By Cindy Wooden
Catholic News Service
VATICAN CITY (CNS) — International leaders and representatives of various Syrian factions now engaged in peace talks must give "priority to negotiations over guns (and) to people over inordinate power," said the Vatican’s observer at the talks.
"Dialogue is the only way forward," said Archbishop Silvano Tomasi, Vatican representative to U.N. agencies in Geneva, in a speech to the U.N.-sponsored Geneva II peace talks Jan. 22.
"Confronted with the indescribable suffering of the Syrian people, a sense of solidarity and common responsibility prompts us to engage in a dialogue which is based on honesty, mutual trust, and concrete steps," he said.
The United Nations has reported that "well over 100,000 people have been killed and nearly 9 million others driven from their homes" since 2011 when efforts began to oust President Bashar Assad.
Even as representatives from 40 countries, regional organizations, the Syrian government and the Syrian opposition began the peace conference in Montreux, Switzerland, Jan. 22, a rocket hit a Catholic charities office in Aleppo, Syria.
Nobody was hurt in the attack, but the office of Caritas Aleppo was badly damaged, according to Caritas Internationalis, the Vatican-based umbrella organization for Catholic charities around the world.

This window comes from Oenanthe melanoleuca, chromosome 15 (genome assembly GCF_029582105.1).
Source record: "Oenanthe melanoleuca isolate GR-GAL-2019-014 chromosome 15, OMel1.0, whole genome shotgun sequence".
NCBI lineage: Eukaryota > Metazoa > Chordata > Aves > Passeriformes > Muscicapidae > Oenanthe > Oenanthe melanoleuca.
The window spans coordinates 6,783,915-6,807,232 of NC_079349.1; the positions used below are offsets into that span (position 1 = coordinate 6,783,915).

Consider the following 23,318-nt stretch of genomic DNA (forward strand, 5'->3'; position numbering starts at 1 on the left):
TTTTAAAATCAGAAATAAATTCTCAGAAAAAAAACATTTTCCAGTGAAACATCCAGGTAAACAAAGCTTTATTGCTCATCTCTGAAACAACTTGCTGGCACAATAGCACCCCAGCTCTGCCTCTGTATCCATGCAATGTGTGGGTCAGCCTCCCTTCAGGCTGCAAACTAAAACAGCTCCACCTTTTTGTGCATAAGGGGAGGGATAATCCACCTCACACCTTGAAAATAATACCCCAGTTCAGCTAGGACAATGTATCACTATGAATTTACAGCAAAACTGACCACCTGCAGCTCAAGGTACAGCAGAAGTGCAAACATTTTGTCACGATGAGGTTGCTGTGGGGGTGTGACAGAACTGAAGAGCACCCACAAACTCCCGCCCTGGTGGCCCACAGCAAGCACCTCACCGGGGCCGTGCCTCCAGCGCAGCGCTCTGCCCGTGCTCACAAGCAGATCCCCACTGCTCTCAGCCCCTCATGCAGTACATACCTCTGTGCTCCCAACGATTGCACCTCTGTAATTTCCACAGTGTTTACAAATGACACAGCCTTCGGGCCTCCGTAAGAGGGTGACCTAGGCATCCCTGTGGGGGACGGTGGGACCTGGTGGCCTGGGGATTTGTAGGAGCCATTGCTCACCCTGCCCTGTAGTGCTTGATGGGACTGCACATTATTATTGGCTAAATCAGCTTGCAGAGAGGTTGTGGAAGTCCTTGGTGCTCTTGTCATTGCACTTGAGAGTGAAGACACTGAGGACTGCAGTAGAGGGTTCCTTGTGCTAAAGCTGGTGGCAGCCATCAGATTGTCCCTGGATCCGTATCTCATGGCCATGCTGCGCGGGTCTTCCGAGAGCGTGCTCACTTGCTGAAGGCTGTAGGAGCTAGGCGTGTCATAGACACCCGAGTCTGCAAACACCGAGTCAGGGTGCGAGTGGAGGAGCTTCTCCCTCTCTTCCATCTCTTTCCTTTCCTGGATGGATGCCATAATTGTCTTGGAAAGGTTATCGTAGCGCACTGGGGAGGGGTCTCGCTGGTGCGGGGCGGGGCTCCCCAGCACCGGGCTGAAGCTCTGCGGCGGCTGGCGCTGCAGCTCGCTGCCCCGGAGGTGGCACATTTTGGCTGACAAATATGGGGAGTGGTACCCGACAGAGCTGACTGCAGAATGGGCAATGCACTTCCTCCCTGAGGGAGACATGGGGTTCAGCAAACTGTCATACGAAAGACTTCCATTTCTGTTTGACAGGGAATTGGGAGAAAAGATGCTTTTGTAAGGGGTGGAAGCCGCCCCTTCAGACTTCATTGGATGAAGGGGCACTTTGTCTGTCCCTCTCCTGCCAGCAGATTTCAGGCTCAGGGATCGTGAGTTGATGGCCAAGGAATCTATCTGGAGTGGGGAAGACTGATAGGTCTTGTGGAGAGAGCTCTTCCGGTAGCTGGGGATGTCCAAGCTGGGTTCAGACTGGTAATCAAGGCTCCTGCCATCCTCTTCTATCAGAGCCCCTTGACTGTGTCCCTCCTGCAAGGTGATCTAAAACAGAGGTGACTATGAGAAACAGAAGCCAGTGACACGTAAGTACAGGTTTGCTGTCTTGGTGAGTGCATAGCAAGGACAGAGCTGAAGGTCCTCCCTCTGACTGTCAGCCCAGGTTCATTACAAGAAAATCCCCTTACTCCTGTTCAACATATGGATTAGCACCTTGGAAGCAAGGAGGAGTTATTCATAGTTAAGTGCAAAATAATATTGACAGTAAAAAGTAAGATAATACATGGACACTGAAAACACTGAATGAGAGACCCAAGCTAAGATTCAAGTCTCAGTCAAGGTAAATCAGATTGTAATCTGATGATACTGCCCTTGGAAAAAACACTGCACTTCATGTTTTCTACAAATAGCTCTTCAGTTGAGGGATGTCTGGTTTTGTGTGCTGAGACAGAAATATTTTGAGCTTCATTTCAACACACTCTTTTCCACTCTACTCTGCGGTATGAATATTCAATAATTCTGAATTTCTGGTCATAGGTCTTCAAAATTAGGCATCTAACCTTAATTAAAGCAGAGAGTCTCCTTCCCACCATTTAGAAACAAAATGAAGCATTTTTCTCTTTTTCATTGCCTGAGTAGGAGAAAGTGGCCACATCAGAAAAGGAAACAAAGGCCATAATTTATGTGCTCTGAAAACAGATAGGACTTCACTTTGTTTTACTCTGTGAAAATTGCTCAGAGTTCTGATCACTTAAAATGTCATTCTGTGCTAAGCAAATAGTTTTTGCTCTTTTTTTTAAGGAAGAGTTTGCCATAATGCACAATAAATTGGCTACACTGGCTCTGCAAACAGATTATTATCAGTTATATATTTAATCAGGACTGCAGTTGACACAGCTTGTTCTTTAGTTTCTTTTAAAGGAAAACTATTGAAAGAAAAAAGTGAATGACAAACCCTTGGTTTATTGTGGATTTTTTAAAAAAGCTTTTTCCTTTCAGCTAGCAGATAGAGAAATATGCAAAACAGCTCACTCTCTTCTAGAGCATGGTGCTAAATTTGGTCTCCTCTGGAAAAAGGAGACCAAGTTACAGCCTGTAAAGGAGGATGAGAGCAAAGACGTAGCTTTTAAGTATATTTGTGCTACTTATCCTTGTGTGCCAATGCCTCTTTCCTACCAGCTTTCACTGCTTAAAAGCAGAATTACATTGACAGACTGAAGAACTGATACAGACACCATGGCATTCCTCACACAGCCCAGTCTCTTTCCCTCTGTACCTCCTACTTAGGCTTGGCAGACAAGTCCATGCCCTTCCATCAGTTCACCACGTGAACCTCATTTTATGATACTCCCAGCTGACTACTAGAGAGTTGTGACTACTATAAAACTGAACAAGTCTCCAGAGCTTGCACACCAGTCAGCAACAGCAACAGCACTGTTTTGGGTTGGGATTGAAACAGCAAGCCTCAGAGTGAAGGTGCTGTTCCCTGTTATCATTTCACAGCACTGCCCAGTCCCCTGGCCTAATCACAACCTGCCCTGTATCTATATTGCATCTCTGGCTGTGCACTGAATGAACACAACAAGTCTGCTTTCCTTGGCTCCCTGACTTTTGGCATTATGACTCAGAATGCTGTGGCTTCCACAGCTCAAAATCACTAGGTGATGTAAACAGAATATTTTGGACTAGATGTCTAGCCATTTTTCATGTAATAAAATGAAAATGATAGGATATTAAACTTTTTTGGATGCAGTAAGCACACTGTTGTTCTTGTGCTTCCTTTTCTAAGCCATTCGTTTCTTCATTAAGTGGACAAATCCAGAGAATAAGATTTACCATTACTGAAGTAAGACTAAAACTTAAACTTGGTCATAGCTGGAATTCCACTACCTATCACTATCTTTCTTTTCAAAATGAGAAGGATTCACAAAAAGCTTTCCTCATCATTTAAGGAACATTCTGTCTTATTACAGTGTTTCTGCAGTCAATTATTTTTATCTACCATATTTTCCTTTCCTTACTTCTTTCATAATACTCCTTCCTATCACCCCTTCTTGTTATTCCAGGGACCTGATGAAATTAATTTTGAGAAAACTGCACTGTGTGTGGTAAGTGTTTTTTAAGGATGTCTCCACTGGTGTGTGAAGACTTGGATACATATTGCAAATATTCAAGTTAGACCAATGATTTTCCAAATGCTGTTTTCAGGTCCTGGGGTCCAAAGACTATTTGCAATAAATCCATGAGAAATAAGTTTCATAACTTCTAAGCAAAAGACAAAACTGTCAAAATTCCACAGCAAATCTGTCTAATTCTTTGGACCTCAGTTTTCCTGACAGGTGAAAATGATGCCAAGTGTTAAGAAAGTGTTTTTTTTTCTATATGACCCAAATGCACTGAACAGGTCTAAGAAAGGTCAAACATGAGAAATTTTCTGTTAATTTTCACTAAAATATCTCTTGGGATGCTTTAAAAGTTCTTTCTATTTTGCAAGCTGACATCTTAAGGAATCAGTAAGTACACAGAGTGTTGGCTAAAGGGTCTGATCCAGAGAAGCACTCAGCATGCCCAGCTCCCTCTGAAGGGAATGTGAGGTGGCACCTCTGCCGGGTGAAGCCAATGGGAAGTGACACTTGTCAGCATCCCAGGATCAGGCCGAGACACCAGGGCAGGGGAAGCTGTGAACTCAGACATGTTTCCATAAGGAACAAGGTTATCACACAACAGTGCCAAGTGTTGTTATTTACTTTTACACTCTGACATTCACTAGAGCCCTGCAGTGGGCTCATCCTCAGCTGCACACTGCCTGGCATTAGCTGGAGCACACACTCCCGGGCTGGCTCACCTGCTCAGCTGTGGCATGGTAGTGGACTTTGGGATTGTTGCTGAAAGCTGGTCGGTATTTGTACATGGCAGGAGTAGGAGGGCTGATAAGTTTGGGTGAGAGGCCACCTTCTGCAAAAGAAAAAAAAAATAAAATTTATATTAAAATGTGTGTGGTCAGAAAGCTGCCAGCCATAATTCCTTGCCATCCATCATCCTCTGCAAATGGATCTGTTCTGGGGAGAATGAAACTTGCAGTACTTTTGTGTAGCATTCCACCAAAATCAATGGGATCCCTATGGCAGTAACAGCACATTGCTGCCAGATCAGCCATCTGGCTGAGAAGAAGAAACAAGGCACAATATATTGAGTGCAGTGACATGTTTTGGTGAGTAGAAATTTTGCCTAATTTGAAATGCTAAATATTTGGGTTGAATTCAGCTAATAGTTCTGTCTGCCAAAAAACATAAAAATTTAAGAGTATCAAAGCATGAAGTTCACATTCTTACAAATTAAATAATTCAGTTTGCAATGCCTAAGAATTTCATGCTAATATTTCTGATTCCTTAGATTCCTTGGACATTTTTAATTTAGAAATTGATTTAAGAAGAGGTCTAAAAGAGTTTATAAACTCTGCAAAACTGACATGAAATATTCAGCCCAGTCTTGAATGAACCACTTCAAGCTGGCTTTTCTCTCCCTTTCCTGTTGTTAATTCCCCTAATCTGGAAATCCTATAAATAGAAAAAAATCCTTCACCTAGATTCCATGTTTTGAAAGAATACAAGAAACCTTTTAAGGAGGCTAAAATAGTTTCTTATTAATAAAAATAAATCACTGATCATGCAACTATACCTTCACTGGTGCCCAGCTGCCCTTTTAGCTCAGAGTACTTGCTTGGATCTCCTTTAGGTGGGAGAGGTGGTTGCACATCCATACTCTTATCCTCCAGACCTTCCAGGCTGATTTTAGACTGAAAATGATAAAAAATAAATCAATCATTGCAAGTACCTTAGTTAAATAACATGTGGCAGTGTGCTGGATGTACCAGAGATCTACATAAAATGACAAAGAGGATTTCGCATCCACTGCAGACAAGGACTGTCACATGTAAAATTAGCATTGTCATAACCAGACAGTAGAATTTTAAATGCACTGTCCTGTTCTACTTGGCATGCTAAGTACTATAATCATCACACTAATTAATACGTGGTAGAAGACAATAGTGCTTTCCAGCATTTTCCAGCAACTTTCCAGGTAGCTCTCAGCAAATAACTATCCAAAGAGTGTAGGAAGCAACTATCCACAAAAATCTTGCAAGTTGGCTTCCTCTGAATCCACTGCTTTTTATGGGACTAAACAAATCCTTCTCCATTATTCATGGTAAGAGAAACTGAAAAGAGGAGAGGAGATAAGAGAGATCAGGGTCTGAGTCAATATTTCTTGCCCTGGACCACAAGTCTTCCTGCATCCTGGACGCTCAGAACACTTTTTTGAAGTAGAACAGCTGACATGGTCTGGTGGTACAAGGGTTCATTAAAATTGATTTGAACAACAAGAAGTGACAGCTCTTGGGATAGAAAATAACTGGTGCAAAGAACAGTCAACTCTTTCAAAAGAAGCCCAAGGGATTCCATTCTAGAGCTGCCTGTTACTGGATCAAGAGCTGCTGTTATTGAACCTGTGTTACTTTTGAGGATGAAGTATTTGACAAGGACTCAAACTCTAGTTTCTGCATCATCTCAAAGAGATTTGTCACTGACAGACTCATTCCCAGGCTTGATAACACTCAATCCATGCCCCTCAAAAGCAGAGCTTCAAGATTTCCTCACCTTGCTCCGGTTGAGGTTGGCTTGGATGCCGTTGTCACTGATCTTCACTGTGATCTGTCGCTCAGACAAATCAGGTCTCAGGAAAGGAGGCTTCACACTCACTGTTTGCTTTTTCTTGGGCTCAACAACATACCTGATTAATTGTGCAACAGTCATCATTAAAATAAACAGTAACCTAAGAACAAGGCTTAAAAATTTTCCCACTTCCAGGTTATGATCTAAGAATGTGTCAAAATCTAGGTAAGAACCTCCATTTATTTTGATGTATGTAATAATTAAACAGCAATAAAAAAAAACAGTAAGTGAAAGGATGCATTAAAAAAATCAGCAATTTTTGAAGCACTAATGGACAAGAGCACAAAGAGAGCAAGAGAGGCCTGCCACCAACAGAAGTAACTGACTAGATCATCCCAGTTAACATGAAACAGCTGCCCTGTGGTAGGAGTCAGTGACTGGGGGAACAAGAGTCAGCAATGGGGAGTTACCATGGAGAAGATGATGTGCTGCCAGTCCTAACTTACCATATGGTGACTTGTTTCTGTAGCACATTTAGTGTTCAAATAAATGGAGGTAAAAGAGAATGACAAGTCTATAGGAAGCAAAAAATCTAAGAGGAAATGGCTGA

Father Toni Ghazzi, a parish priest and Caritas board member, "was on his way to open the center at 4 p.m. when the attack happened. He was with some children," a Caritas statement said. "The rocket skidded in front of them. All were thrown to the ground. The explosive then ricocheted into the Caritas center, destroying the Office for Rent Assistance. The missile ended in the waiting room for people Caritas helps. Fortunately, it failed to explode."
The "violence has to stop because too much suffering has been inflicted on all the people of Syria and on the entire region," Archbishop Tomasi said at the peace talks.
"The time has come to take concrete steps to implement the good intentions expressed by all parties to the current conflict," he said.
The archbishop made the following proposals:
— "An immediate cease-fire without preconditions" and the immediate halt of arms shipments and weapons funding to all parties.
— Increased humanitarian aid, because "millions have been displaced and are in life-threatening situations."
— An immediate start to reconstruction efforts, giving priority to creating jobs for Syrian youths.
— The promotion of dialogue and reconciliation talks by Syria’s religious communities.
— Support for dialogue from regional and international powers, so that Syria might be a "catalyst of peace in other parts of the region."
Archbishop Tomasi also called for guarantees that all Syrian citizens be treated equally before the law and within society, and said that cultural, ethnic or religious differences should be seen as enriching Syrian society rather than causing tension or conflict.
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